Project final report

Technical abstract

The final report must begin with a technical abstract of not more than 2 pages in length. This should be designed as a self-contained document and should provide a concise overview of the report structure and the key features of your work (e.g. the problem being addressed, techniques used, main results, and conclusions).

NB. as well as being submitted as part of your final report, you will be required to submit a separate copy of your technical abstract, which will be archived by the Department. Thus it is important that you include your name, College and project title in your abstract.

Risk assessment retrospective

Your report should include a brief appendix (maximum one side of A4) commenting on the risk assessment you submitted to the Safety Office at the start of the Michaelmas term. How well did this reflect the hazards actually encountered during the course of the project? In retrospect, how might you go about assessing risk differently if starting the project again?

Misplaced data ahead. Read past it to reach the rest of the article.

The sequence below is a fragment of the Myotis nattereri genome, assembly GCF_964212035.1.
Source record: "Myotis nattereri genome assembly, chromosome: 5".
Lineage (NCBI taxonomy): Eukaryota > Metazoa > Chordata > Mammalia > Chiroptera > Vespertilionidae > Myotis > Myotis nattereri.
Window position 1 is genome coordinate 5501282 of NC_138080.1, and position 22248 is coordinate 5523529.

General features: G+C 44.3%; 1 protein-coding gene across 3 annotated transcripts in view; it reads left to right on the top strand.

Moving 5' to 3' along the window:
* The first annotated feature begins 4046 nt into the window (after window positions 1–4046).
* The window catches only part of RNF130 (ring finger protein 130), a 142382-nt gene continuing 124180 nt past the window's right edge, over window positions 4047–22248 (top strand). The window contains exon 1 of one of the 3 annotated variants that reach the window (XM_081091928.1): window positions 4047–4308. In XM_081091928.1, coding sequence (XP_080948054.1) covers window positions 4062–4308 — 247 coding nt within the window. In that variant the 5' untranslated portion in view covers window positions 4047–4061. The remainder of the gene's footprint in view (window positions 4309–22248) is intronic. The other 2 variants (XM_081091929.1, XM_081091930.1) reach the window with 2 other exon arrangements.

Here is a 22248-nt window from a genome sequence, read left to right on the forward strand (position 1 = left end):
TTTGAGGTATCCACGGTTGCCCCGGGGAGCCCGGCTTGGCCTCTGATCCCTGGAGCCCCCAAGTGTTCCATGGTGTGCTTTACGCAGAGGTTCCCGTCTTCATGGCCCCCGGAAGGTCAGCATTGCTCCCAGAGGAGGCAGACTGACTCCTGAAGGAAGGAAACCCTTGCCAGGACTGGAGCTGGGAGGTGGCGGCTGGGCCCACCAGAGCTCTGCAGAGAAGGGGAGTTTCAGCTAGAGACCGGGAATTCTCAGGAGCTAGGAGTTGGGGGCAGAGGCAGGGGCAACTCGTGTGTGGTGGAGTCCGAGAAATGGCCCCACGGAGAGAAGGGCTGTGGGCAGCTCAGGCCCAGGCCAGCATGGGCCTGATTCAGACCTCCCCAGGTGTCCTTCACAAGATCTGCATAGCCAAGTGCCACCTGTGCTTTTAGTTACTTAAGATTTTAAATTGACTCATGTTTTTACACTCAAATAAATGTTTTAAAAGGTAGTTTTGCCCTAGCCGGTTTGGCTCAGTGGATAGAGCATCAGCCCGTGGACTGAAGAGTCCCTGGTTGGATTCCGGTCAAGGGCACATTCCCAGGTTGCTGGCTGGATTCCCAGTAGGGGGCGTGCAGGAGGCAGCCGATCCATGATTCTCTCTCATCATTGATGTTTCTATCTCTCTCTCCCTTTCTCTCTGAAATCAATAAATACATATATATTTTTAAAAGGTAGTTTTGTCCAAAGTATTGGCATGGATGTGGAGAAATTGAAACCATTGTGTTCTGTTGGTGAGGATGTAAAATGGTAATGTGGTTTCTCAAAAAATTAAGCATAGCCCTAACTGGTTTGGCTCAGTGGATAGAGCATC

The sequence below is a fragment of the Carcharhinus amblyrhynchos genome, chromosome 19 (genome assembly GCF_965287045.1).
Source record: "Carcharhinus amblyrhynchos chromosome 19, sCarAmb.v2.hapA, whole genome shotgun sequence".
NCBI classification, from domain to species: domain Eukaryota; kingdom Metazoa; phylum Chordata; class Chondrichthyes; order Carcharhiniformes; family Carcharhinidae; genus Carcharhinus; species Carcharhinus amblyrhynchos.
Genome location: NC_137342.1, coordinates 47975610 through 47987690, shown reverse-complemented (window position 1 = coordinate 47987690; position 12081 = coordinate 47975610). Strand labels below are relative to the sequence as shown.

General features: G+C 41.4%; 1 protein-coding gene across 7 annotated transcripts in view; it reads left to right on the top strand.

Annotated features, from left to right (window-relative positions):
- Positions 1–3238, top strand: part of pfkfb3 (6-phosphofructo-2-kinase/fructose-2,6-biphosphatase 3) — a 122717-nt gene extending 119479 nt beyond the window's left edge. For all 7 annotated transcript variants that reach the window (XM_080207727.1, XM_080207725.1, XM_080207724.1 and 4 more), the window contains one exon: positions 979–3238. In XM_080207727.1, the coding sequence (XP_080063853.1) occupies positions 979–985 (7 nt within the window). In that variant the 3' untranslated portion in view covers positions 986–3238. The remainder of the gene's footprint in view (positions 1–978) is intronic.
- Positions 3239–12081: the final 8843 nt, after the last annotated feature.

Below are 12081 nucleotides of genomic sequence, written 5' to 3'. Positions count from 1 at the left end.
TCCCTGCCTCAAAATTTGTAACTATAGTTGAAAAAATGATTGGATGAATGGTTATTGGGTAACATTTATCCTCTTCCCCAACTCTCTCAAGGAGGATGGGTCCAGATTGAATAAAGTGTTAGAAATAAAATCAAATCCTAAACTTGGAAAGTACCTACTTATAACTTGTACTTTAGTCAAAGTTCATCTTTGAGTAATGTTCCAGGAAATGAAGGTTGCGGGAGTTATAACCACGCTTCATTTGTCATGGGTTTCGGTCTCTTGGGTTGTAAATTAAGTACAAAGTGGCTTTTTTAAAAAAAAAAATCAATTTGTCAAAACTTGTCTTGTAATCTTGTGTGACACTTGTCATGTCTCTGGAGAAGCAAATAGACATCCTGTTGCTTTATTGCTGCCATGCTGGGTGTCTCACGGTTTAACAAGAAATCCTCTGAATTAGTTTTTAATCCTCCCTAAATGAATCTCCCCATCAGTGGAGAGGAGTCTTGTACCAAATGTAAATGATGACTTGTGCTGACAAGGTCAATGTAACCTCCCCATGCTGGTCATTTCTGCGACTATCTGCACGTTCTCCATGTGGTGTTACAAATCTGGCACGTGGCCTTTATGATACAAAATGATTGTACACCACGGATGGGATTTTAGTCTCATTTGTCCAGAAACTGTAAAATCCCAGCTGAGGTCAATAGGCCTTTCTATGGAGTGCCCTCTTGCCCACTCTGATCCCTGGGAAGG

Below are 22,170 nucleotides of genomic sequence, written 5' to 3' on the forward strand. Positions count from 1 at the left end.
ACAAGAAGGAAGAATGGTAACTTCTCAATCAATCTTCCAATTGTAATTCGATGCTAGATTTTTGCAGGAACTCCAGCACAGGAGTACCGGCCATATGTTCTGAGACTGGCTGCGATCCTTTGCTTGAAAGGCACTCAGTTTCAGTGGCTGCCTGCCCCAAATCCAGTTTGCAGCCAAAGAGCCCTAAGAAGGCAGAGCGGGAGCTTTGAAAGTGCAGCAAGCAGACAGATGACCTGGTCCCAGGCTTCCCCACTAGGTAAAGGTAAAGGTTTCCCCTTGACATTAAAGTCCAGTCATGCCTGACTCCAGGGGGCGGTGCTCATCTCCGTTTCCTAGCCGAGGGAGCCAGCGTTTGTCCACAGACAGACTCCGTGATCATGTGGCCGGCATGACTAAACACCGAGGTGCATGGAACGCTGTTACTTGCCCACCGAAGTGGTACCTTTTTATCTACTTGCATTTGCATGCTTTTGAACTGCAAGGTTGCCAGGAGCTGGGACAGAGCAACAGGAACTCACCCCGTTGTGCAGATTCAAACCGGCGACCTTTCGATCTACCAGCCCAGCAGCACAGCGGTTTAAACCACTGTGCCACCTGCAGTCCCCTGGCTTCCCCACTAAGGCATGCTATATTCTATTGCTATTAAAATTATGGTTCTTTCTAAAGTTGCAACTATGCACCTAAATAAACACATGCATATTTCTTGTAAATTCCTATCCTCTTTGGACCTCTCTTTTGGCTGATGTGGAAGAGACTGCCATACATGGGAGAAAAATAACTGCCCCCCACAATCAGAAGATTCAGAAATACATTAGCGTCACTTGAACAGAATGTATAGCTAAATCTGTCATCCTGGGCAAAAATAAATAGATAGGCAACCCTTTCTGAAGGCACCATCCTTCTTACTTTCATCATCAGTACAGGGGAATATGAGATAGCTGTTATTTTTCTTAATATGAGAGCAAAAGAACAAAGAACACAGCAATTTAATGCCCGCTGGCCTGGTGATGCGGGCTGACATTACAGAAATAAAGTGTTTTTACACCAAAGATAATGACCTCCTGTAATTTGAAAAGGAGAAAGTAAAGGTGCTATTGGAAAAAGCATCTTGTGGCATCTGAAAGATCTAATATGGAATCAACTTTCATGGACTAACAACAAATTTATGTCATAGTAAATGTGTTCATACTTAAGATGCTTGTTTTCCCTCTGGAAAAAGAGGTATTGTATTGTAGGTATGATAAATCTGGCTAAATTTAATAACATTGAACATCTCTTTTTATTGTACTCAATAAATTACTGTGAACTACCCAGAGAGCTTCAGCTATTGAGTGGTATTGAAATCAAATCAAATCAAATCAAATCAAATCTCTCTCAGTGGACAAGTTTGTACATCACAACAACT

Style

The final report should not exceed 12,000 words or 50 A4 pages, including figures and appendices (but not counting the title page and technical abstract). It should be double-sided if at all possible, typed in 12 point at one-and-a-half line spacing. Margins are to be approximately 25mm all round. You may use colour for diagrams etc. if you so wish. You will need to submit two copies – departmental photocopying machines may not be used for making the second copy.

The blue front cover sheet and backing sheet for each copy should be of the standard departmental pattern, two copies of which will be supplied (with fastening clips) by group centres in the Easter term.

The first page beneath the cover should show the following information:

Visible through the cover window

(window size = 8.5 cm/3.3" by 5cm/2.5", situated 10cm/3.95" from top of page, 6.25cm/2.45" from LH side of page)